I was fortunate enough to be given a copy of “I Never Really Left” by Jozef J. Goethals. This is his autobiographical account of growing up in Belgium during the Nazi occupation, his involvement as a youth in Catholic action programs, his formation in the seminary (much of which I could identify with), his ministry as priest-teacher and missionary in the Philippines, and his leaving the priesthood and continuing his ministry as a teacher for 31 years here in Baltimore at Notre Dame Preparatory School.
In his introduction, Goethals has this powerful reflection: “I finally understood that the events in my life, the people I met, the struggles I endured, the defeats and the victories, were all part of a fabric through which a golden thread was woven. The golden thread was the presence of God who knew me, loved me and never left me behind.”
Goethals notes that he did not create his life.
“I was called into being, was called to serve, called into an unknown future by this divine power who knew me,” he said. After the Nazis were defeated, terrible reprisals were taken on ordinary German citizens in the formerly occupied countries. Innocent Germans were thrown out of their homes, beaten, sometimes killed, often left homeless. Goethals recounts that there were 14 million German refugees, whom no one essentially cared about.
A Belgian priest started an outreach to these people. Through his efforts, millions of lives were saved and former enemies were reconciled. People who had been traumatized by German Nazis now reached out to help ordinary German citizens. The wonderful line that the priest spoke was: “God is better than we think God is, and people are better than we think people they are.”
This priest firmly believed in a forgiving God, and in the power of people to rise above their own prejudices and unforgiveness.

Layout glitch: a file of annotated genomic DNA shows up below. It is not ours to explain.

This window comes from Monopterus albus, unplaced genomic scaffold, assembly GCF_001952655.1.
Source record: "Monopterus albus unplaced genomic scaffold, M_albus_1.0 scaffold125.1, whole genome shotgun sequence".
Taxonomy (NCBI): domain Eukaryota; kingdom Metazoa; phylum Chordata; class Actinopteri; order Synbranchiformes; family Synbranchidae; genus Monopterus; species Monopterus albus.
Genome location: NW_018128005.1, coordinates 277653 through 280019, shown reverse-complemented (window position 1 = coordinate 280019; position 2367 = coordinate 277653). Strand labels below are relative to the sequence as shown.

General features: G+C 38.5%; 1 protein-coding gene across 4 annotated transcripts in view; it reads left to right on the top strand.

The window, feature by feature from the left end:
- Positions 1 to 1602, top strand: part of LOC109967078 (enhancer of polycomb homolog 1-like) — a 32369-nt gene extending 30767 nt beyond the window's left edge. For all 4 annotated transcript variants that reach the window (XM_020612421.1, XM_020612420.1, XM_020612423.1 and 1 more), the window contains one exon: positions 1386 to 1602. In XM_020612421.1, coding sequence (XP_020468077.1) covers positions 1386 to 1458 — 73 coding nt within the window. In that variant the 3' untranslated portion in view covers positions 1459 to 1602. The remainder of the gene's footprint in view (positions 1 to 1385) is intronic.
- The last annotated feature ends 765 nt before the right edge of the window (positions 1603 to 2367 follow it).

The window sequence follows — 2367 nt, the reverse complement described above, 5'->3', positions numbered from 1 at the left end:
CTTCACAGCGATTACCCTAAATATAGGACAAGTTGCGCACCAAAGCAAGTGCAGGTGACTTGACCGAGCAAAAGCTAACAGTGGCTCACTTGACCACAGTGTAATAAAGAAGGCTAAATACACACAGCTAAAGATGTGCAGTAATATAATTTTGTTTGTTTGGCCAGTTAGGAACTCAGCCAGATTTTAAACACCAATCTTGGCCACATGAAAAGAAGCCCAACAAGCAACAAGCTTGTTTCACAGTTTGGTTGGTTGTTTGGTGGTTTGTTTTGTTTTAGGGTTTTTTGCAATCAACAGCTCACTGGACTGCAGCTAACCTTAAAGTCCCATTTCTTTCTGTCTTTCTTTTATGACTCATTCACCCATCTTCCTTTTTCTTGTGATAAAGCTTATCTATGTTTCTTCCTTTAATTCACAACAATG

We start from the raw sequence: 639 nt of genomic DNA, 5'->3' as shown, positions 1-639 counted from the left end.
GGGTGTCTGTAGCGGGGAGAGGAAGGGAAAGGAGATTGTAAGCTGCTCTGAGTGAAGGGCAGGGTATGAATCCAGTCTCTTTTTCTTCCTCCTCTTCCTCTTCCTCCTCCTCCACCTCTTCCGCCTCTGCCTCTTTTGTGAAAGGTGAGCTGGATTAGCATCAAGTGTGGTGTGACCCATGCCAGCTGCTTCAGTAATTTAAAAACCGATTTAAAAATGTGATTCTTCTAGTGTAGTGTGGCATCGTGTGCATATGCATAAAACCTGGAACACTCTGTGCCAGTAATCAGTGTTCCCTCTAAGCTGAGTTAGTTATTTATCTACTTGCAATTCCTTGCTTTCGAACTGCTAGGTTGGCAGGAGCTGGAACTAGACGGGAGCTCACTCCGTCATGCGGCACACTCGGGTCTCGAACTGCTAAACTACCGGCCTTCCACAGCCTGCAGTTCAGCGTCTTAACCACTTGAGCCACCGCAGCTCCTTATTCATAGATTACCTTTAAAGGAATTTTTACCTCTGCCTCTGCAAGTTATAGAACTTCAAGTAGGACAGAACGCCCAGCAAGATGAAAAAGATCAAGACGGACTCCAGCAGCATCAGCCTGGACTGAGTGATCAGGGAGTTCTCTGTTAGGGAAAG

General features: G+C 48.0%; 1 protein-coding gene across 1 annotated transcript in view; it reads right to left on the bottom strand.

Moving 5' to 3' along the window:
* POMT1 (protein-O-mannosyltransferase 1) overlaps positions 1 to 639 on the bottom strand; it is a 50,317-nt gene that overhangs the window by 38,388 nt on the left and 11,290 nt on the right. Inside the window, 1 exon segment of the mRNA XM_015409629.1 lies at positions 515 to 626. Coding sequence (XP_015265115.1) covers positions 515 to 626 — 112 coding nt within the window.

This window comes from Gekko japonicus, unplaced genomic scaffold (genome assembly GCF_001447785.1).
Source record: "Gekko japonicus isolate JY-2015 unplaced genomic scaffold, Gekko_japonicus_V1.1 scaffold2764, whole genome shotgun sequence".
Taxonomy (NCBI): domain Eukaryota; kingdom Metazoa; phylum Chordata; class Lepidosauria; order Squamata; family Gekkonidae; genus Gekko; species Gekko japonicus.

Martin Luther King Jr. was right when he said: “Revenge makes us even. Forgiveness makes us better.”
Jozef Goethals was in Rome during the years of the Second Vatican Council. He was thrilled by the new spirit of renewal. He never lost his vision of the church as a servant church. He spent the rest of his life serving the church, and serving others through the church. If you care to know the rest of the story, his book is published by Otter Bay Books here in Baltimore.
I want to skip to the end of the book. He closes it with a prayer he composed, a prayer shared with many students, and prayed each day by School Sister of Notre Dame Helen Marie Duffy until the day of her death. I offer the prayer with just some slight editing:
Dear God, I ask you to bless me, and to watch over me this day.
May my feet walk where my presence will be a glimpse of you.
May my hands touch someone in pain.
May my eyes always see the good in everyone.
May my ears listen only to words of praise and not to words that tear down.
May my mouth always speak the truth.
May my mind not judge others because they are different.
May I just be myself – a reflection of you.
May my heart be restless until it rests in you.
I ask this in the name of your Son and your Spirit for today, tomorrow and all my days. Amen!
Copyright (c) June 28, 2012 CatholicReview.org